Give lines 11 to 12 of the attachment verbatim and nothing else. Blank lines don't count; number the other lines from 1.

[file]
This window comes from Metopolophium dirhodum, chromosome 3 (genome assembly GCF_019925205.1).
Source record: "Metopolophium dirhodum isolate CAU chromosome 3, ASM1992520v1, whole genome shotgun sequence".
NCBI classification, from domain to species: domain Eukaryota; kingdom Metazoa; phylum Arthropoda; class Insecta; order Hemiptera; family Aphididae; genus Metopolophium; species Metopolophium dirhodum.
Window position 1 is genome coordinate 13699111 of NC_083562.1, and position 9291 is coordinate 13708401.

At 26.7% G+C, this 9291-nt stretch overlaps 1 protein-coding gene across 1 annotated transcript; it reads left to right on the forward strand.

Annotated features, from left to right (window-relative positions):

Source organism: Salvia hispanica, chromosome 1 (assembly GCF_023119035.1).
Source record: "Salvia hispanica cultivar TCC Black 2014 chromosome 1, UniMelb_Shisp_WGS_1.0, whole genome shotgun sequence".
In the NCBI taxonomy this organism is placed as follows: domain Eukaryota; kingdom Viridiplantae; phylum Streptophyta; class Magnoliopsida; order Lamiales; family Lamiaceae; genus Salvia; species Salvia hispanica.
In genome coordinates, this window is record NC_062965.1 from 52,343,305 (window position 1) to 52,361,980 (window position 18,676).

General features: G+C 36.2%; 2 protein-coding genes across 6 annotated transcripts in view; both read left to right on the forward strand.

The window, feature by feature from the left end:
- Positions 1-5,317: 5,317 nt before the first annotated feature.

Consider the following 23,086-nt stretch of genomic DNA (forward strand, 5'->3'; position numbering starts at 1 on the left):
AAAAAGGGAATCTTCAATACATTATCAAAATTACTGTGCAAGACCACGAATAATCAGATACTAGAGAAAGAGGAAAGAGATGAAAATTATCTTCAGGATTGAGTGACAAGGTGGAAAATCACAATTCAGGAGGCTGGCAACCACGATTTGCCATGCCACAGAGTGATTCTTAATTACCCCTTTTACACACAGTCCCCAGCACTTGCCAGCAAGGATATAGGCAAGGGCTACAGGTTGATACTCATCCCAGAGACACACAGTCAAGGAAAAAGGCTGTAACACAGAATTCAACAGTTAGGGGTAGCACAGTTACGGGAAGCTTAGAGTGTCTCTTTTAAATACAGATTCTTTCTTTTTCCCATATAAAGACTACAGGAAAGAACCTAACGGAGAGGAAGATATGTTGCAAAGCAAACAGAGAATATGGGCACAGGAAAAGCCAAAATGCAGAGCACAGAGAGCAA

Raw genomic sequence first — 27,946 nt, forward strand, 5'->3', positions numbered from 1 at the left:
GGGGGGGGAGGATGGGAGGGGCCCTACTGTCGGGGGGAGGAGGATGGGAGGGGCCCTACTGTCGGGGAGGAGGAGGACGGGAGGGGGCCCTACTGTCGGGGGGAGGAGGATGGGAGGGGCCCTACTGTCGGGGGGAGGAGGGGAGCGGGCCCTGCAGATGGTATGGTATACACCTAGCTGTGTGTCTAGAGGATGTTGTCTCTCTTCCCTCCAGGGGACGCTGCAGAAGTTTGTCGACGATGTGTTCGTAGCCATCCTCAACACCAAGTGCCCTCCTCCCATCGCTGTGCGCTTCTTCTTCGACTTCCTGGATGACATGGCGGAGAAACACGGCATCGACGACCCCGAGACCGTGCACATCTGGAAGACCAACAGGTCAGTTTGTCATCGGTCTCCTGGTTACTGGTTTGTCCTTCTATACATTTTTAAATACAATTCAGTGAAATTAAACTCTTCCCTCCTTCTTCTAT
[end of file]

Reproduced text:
General features: G+C 36.2%; 2 protein-coding genes across 6 annotated transcripts in view; both read left to right on the forward strand.

The window, feature by feature from the left end: